In 2021, two unimaginably large film portraits of two trans elders were unfurled with pride of place within the massive interiors of two of New York’s most prestigious art museums. At the Guggenheim Museum, Wu Tsang’s commission “Anthem” (2021), a collaboration with singer, composer, and transgender activist Beverly Glenn-Copeland, played on an 84-foot curtain suspended in the museum’s central rotunda. At the Museum of Modern Art, Adam Pendleton’s “So We Moved: A Portrait of Jack Halberstam” (2021), a transgender scholar and professor, is playing twice a day (until January 30, 2022), stretched out on a towering scaffolding of the artist’s design into “a hollow that rises from the second to the sixth floor,” in the words of the New York Times.
These two artists — Tsang is transgender and Asian-American, Pendleton Black and queer — share a commitment to inter-generational encounter as queer art, rendered as film, built into installation, taking up vast atria as a matter of intimacy. “So We Moved” is surrounded by Pendleton’s paintings and sound and image collages of Black and queer people who inspire him. Similarly, “Anthem” consists of an audio collage of the music, sound, and words of queer and trans struggle and song, what Tsang calls a “sonic sculptural space.”
Cynics surveying the striking concurrence of these sister works in bastions of the art world might understand this as evidence of showy repair within United States art and culture to redress the paucity of BIPOC in powerful settings. But these two huge and intimate, eloquent and quiet works, as queer art can, portend change beyond mere visibility, elocution, or attention. Instead, inter-generational dialogue is centered as a model of “interconnectedness” according to Tsang, or as a way to both be in, and, as Pendleton says, “overwhelm” the museum.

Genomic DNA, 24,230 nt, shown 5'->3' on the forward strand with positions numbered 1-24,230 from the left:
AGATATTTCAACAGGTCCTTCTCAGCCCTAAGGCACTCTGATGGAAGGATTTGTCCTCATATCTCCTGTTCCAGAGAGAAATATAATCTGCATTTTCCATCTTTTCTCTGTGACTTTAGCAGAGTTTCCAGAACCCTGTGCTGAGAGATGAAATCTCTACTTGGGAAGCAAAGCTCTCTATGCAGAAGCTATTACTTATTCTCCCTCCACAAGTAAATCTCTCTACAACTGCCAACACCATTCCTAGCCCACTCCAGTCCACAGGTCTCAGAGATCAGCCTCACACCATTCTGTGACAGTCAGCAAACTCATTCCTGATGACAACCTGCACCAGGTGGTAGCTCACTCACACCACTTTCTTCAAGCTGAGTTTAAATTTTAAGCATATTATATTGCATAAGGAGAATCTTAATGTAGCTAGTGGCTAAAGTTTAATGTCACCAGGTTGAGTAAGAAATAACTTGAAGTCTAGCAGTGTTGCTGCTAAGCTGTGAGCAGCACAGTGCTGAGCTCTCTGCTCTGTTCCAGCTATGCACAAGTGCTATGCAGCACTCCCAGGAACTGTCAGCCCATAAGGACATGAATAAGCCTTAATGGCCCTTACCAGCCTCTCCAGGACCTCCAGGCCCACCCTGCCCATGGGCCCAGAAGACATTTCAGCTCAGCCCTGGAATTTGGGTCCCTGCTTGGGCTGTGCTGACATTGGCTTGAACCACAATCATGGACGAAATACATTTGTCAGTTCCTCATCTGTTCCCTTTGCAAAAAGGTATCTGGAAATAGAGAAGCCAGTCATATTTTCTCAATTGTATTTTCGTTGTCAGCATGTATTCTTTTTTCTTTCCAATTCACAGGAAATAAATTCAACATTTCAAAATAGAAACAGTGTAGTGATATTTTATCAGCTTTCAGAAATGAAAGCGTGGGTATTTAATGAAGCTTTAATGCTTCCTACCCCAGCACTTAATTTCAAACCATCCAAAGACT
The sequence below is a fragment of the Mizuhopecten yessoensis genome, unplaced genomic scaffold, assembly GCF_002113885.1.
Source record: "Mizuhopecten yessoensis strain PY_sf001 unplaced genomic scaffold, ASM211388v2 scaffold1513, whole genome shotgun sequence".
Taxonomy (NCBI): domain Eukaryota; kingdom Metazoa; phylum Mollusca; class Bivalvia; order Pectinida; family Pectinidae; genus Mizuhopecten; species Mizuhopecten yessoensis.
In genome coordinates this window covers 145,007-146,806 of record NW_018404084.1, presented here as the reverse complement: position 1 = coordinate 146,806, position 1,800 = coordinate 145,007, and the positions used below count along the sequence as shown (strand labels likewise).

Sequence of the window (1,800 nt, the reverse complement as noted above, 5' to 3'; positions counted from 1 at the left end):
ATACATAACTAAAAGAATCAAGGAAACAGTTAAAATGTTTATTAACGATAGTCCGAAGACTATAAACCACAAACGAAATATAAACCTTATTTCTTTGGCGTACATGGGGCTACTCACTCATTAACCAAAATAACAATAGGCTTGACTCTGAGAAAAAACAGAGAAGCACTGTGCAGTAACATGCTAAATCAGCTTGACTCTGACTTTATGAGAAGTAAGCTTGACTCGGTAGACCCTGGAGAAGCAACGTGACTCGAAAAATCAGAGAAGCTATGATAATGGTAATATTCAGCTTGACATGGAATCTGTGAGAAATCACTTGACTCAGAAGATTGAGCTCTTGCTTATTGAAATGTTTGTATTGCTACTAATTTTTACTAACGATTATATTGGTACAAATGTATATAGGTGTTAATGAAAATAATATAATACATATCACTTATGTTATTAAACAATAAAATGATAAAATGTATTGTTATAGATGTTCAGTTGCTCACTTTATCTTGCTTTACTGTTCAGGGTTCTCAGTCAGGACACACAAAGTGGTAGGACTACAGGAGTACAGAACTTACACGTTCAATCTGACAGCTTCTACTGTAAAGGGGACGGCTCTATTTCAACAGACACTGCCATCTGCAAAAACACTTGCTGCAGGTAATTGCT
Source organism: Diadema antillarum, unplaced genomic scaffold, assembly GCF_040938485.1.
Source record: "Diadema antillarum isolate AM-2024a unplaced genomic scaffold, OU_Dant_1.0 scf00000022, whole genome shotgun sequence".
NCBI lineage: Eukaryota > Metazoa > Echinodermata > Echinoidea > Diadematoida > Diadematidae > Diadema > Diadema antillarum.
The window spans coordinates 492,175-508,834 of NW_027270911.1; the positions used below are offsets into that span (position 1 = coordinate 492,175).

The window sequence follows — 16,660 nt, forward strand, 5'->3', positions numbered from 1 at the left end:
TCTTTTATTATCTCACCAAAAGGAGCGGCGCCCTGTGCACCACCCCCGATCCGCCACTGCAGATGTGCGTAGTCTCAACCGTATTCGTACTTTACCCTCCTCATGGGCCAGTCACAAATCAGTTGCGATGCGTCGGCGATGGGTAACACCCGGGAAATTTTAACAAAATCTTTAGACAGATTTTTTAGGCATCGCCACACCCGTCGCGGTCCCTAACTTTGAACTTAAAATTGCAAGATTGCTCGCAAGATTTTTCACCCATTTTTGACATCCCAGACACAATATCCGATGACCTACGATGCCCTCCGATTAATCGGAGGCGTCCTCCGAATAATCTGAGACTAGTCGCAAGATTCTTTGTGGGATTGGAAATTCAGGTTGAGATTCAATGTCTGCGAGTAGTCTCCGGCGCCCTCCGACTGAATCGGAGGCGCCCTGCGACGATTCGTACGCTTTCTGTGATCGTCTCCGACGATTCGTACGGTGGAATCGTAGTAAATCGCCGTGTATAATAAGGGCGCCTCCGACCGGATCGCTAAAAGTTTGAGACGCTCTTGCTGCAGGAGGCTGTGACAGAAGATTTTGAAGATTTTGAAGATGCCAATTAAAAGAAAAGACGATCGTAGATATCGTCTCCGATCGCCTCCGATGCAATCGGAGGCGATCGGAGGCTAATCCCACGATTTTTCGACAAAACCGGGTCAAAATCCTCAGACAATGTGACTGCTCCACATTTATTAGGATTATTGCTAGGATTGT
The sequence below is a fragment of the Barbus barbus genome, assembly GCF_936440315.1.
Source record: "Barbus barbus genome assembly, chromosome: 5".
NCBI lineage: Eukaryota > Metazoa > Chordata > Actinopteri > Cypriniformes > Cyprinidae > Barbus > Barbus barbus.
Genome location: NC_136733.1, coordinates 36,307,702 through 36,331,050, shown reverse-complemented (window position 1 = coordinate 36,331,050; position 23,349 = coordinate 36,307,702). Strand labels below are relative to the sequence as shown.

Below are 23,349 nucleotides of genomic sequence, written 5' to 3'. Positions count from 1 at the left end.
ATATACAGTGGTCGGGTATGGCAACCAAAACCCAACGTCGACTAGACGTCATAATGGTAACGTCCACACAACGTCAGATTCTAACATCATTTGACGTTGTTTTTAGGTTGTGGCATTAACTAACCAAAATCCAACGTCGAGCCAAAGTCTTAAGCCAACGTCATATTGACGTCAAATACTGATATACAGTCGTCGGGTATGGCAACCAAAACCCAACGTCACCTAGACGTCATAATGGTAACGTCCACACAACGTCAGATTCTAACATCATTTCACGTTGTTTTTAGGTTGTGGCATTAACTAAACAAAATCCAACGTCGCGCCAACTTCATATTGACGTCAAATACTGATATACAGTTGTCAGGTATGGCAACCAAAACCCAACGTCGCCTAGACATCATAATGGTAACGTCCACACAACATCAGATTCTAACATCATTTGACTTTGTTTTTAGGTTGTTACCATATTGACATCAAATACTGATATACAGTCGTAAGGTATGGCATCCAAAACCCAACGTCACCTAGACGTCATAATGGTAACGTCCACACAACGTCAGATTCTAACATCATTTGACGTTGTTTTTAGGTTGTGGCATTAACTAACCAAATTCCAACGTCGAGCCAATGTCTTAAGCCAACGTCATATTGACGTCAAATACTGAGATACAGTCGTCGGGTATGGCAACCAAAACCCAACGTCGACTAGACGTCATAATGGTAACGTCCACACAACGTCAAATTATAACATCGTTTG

Of course, one can overwhelm with size, but there is something more (or less) happening here. In my own scathing review of Julian Rosefeldt’s Manifesto at Manhattan’s Park Avenue Armory in 2017, I could not quiet my disdain brought on by his patriarchal ownership and mastery over that vast place which were for me a “contemptuous manifestation of just the opulent, grandiose art form for our time.”
We are still in an extended reckoning with bloated male bullies who take up too much space as prop for their own inadequacy and aggression. One recompense is the new voices entering places of institutional power. But our movements for justice, signified here by honoring elders through conversations that are held within historical context and queer and trans community, allow us to understand how we can fill grand space differently. These works demonstrate that scale and even prestige are not in and of themselves the problem. The sheer size of something need not be connected to a formula of growth or domination, but rather consideration or reverberation. Guggenheim curator X Zhu-Nowell explains in an audio guide that Tsang’s piece leads to the questions: “What is a museum space? Who is it for? Can we reimagine possibilities for a collective resonance?”